Though proposed health insurance premium increases are subject to state and federal review, the third year of the Affordable Care Act (ACA, aka Obamacare) looks to be one in which insurers seek to recoup the money needed to cover the newly enrolled sick and elderly.
In a survey of public filings by health insurers, the Wall Street Journal in today’s edition cites several examples: Health Care Service Corp. in New Mexico is seeking an average increase of 51.6 percent; Blue-Cross BlueShield of Tennessee (the state’s largest insurer) wants an average of 36.3%; and Moda Health in Oregon is eying a jump of 25 percent on average.
Some insurers are seeking smaller, but still much higher than inflation, increases: Anthem Inc. in Virginia wants an average increase of 13.2 percent. BlueCare in Michigan just 10 percent. Only in Maine did the market leader indicated it would keep rates flat.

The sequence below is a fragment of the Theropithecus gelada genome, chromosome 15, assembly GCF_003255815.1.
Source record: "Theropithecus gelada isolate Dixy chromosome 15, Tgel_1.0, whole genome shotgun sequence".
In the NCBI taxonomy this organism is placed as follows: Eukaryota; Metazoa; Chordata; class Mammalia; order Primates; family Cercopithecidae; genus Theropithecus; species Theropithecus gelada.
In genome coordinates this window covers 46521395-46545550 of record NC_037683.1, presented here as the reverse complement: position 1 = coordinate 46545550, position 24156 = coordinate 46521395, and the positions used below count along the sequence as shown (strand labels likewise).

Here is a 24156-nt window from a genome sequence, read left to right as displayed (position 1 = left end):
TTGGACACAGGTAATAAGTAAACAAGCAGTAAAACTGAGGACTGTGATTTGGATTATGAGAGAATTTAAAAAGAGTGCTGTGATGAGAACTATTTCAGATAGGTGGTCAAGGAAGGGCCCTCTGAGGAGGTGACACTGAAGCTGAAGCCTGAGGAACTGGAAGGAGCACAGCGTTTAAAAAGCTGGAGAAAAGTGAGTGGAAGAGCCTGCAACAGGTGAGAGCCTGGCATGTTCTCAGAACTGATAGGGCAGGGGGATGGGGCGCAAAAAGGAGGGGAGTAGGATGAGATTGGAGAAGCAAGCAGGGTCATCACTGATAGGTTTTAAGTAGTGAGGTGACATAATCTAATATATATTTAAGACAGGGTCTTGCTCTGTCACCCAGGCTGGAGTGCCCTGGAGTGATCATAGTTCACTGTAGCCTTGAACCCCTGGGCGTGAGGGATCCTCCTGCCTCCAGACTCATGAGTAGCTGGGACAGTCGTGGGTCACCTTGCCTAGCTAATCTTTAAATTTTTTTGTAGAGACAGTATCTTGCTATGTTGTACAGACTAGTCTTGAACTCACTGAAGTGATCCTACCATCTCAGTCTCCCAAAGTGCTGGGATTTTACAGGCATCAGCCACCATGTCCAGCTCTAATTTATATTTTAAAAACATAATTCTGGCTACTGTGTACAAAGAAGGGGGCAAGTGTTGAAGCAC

Most health insurance providers cite the added cost of caring for the newly enrolled sick and elderly as fueling the request for rate hikes.
Some states have the power to order rollbacks on announced increases, and while the federal government under the ACA has the right to review proposed hikes, it has no power to change them.
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